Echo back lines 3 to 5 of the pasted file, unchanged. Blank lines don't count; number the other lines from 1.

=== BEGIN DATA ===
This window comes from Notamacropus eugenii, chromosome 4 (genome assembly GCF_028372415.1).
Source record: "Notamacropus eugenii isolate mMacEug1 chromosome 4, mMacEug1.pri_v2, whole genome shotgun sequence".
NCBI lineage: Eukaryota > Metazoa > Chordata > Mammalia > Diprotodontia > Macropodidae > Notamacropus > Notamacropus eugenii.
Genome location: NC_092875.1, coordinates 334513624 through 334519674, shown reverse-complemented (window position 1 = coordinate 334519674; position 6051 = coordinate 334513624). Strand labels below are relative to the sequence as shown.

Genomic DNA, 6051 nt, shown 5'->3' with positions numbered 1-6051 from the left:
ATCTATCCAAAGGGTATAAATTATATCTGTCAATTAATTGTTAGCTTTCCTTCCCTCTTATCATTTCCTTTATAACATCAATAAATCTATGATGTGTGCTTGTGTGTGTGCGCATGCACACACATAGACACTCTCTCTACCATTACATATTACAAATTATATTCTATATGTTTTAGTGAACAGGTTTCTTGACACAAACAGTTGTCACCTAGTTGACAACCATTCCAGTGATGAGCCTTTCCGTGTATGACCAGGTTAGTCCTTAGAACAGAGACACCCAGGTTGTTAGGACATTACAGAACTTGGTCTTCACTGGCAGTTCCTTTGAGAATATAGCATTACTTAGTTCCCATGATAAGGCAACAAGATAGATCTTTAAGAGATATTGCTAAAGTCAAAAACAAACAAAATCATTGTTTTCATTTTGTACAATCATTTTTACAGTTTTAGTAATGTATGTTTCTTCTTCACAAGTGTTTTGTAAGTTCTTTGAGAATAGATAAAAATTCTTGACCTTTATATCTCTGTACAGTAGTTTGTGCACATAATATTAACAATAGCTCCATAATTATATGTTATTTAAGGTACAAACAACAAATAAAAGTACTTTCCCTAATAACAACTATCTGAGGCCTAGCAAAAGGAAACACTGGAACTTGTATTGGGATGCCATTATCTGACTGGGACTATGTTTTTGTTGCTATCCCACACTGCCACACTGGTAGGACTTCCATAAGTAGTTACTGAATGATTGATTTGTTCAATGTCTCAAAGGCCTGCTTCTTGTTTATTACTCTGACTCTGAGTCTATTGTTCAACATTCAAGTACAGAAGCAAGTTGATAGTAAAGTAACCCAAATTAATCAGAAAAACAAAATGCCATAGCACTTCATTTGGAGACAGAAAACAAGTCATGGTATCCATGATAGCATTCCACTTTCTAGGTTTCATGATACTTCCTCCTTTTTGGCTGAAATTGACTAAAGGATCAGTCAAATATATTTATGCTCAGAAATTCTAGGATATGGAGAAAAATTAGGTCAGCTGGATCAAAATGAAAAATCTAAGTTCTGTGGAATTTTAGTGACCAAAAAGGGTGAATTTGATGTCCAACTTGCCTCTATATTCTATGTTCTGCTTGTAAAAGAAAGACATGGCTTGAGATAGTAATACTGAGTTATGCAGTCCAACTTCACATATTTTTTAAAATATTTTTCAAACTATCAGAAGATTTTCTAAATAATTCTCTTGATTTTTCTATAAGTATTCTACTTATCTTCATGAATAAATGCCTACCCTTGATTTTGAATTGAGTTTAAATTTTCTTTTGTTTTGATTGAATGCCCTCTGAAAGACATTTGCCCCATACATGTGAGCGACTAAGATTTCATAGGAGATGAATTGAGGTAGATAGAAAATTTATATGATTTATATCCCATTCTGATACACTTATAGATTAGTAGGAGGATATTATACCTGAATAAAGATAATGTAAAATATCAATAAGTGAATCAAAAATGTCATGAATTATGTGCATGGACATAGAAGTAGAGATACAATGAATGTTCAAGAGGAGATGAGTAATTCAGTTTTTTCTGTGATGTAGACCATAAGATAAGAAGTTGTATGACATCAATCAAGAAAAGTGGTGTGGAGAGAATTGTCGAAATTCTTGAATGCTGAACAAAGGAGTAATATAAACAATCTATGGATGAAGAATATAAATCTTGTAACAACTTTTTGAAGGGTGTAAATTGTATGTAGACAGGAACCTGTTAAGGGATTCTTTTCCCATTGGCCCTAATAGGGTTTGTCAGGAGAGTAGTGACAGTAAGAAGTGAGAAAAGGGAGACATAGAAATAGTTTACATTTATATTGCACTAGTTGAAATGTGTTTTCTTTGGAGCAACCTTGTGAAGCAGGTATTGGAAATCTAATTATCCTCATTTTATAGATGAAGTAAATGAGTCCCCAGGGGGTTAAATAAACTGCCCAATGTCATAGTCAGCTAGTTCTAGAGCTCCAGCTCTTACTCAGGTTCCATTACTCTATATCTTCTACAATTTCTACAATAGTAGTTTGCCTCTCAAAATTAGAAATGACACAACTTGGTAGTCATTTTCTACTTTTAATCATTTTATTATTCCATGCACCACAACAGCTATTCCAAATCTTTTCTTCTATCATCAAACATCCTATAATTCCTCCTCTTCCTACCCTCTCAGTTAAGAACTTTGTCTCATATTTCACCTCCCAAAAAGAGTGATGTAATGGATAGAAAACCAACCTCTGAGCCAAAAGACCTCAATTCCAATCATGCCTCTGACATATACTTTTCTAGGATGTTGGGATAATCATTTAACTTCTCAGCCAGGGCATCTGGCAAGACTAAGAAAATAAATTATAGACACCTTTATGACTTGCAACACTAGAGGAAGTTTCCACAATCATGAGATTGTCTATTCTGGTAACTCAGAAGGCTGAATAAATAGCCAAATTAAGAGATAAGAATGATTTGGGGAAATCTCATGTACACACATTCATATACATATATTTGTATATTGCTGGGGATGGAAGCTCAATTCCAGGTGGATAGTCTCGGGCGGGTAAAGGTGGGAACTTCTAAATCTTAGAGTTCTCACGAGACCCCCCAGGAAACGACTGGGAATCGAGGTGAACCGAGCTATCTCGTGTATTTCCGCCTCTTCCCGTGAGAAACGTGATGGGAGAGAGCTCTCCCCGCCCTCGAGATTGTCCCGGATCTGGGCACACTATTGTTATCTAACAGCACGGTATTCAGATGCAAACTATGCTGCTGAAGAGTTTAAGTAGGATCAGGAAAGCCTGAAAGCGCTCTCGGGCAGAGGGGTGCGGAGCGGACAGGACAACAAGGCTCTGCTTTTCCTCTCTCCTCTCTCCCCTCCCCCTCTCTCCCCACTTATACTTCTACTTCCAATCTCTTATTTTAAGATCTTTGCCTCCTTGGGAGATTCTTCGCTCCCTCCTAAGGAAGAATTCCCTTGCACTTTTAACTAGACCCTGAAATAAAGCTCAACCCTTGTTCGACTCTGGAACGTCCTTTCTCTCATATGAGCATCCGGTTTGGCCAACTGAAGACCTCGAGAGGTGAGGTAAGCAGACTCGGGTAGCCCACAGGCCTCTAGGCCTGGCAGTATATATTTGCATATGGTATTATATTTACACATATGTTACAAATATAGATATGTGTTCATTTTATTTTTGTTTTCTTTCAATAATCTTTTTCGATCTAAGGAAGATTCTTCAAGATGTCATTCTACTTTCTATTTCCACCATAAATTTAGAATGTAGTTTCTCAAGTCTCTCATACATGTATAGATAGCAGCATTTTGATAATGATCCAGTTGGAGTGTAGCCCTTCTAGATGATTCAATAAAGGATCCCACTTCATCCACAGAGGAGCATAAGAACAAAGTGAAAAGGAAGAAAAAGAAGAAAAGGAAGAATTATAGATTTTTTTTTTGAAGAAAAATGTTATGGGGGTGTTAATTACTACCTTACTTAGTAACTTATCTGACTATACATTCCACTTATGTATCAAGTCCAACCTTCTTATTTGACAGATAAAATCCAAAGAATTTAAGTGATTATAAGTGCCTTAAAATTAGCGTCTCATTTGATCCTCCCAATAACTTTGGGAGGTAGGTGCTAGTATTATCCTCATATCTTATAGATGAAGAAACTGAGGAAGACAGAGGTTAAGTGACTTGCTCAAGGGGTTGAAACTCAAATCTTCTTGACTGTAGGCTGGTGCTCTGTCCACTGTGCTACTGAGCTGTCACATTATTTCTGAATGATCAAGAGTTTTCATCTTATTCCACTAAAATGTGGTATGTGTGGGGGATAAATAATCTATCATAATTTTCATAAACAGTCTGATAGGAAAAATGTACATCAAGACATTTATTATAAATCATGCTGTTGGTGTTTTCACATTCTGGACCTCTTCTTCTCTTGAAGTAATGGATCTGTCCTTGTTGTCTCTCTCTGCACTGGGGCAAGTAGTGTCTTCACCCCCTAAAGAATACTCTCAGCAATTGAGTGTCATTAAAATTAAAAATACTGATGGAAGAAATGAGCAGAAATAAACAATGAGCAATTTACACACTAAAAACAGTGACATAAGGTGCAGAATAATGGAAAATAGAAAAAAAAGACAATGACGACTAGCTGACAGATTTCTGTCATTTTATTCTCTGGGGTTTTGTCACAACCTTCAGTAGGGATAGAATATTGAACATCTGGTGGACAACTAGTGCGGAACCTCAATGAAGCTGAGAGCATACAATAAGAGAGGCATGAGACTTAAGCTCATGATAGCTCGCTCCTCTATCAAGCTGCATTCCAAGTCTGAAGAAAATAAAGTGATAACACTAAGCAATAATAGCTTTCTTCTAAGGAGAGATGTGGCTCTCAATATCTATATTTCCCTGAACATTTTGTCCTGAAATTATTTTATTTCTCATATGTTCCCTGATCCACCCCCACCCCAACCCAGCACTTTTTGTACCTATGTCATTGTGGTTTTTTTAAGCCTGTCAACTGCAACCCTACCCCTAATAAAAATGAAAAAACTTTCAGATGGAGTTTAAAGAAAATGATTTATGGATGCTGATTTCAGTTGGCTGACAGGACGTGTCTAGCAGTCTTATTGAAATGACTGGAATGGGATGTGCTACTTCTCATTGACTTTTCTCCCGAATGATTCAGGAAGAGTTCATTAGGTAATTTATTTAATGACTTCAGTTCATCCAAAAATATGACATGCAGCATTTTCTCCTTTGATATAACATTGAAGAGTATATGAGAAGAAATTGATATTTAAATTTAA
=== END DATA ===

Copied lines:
NCBI lineage: Eukaryota > Metazoa > Chordata > Mammalia > Diprotodontia > Macropodidae > Notamacropus > Notamacropus eugenii.
Genome location: NC_092875.1, coordinates 334513624 through 334519674, shown reverse-complemented (window position 1 = coordinate 334519674; position 6051 = coordinate 334513624). Strand labels below are relative to the sequence as shown.

Genomic DNA, 6051 nt, shown 5'->3' with positions numbered 1-6051 from the left: